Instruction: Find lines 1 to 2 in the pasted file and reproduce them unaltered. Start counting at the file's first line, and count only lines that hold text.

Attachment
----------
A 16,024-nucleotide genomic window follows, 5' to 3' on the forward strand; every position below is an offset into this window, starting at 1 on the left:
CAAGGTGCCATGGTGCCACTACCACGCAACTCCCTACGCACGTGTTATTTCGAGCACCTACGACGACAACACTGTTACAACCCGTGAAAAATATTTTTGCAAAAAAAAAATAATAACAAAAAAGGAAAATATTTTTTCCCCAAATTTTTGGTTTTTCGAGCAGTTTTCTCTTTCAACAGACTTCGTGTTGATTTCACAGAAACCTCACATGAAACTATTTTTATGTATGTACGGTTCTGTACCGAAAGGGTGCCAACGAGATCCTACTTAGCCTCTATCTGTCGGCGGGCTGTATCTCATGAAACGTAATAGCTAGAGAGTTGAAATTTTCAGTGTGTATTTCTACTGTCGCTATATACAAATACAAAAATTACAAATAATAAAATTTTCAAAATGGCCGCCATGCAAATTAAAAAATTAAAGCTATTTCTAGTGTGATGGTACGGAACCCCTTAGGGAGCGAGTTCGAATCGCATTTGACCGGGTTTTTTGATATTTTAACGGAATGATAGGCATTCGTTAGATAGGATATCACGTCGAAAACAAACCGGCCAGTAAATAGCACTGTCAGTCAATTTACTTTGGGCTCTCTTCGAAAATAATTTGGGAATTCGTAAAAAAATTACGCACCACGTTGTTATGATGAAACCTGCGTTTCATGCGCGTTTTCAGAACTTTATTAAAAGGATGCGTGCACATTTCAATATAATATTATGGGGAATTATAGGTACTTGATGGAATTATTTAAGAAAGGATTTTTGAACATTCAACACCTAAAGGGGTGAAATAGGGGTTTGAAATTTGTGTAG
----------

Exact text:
A 16,024-nucleotide genomic window follows, 5' to 3' on the forward strand; every position below is an offset into this window, starting at 1 on the left:
CAAGGTGCCATGGTGCCACTACCACGCAACTCCCTACGCACGTGTTATTTCGAGCACCTACGACGACAACACTGTTACAACCCGTGAAAAATATTTTTGCAAAAAAAAAATAATAACAAAAAAGGAAAATATTTTTTCCCCAAATTTTTGGTTTTTCGAGCAGTTTTCTCTTTCAACAGACTTCGTGTTGATTTCACAGAAACCTCACATGAAACTATTTTTATGTATGTACGGTTCTGTACCGAAAGGGTGCCAACGAGATCCTACTTAGCCTCTATCTGTCGGCGGGCTGTATCTCATGAAACGTAATAGCTAGAGAGTTGAAATTTTCAGTGTGTATTTCTACTGTCGCTATATACAAATACAAAAATTACAAATAATAAAATTTTCAAAATGGCCGCCATGCAAATTAAAAAATTAAAGCTATTTCTAGTGTGATGGTACGGAACCCCTTAGGGAGCGAGTTCGAATCGCATTTGACCGGGTTTTTTGATATTTTAACGGAATGATAGGCATTCGTTAGATAGGATATCACGTCGAAAACAAACCGGCCAGTAAATAGCACTGTCAGTCAATTTACTTTGGGCTCTCTTCGAAAATAATTTGGGAATTCGTAAAAAAATTACGCACCACGTTGTTATGATGAAACCTGCGTTTCATGCGCGTTTTCAGAACTTTATTAAAAGGATGCGTGCACATTTCAATATAATATTATGGGGAATTATAGGTACTTGATGGAATTATTTAAGAAAGGATTTTTGAACATTCAACACCTAAAGGGGTGAAATAGGGGTTTGAAATTTGTGTAG